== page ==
The primitive equations describe hydrodynamical flows in thin layers of fluid (such as the atmosphere and the oceans). Due to the shallowness of the fluid layer the
the vertical motion is much smaller than the horizontal one and hence the former is modeled, in the primitive equations, by the hydrostatic balance. The primitive equations are considered to be a very good model
for large scale ocean circulations and for global atmospheric flows. As a result they are used in most global climate models. In this talk we will introduce a mathematical framework for studying various models of atmospheric and oceanic dynamics. In particular, the planetary geostrophic equations and the primitive equations. Furthermore, I will show the global well posedness of these equations.
We study unique continuation properties of solutions of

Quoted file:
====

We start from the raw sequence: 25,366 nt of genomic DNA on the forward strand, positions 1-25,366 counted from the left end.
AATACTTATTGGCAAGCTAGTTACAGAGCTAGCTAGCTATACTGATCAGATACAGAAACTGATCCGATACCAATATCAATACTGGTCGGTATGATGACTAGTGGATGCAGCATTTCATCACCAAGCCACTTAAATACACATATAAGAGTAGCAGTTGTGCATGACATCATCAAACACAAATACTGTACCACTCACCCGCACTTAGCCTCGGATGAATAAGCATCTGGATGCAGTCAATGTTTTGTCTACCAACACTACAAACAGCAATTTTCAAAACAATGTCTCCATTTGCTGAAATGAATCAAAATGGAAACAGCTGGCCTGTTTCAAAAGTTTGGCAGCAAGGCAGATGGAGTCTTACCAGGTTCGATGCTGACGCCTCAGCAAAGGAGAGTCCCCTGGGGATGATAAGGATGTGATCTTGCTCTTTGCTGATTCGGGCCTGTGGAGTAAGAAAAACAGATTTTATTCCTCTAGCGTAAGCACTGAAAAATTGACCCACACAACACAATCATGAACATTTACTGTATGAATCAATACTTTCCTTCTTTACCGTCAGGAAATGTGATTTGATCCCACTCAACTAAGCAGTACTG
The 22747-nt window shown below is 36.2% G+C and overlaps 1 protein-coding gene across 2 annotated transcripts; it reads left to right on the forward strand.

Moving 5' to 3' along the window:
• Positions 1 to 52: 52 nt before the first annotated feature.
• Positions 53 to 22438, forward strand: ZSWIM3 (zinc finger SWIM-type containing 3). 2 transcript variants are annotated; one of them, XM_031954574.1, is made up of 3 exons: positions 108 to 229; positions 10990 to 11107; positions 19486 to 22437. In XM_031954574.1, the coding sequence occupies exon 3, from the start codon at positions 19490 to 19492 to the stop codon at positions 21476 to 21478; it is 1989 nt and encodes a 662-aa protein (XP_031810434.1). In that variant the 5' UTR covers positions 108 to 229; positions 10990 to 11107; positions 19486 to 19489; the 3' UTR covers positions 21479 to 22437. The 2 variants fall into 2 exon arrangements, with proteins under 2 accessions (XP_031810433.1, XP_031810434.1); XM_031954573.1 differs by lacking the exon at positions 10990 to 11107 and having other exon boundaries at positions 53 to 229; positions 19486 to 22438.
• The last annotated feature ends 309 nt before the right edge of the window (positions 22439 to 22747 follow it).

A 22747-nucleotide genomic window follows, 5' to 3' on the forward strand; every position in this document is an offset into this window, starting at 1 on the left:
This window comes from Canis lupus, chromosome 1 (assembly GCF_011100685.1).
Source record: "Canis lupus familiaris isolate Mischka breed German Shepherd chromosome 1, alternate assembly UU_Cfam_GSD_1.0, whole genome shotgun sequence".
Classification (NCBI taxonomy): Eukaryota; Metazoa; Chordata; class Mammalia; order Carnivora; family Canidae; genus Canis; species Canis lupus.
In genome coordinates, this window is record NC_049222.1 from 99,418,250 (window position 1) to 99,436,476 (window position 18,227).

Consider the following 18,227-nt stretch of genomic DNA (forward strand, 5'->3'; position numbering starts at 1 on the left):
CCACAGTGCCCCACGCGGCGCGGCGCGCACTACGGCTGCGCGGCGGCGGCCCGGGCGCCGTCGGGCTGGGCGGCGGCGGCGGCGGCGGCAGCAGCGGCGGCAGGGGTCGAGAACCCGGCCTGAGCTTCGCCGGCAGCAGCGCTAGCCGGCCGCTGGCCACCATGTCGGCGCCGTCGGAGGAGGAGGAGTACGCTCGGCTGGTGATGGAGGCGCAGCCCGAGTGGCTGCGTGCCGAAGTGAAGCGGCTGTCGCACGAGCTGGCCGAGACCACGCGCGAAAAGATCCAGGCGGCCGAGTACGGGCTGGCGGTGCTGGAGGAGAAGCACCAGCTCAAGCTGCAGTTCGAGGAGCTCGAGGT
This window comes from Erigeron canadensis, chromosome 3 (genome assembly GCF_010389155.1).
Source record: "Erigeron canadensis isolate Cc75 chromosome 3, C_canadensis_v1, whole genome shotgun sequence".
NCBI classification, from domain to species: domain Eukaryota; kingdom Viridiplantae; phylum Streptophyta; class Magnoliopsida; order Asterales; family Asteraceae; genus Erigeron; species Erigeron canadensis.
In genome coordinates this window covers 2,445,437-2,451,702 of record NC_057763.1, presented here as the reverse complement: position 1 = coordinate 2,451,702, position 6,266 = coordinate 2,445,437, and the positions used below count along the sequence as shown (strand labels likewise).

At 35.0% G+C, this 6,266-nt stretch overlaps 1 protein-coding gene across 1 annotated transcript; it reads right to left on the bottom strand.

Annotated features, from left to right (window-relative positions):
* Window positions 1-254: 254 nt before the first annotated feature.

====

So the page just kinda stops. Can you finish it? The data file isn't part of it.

linear and non-linear Schroedinger equations. In the nonlinear case we are interested in deducing uniqueness of the solution from information on the difference of two possible solutions at two different times.
This talk will give an introduction to optimal regularity as a tool to analyze (fully) nonlinear parabolic equations/systems. After a review of the major developments of the theory, the focus will shift to singular parabolic equations. It will be shown that optimal regularity results can be obtained for a large class of singular abstract Cauchy problems and, if time permits, applications of the theory will be presented.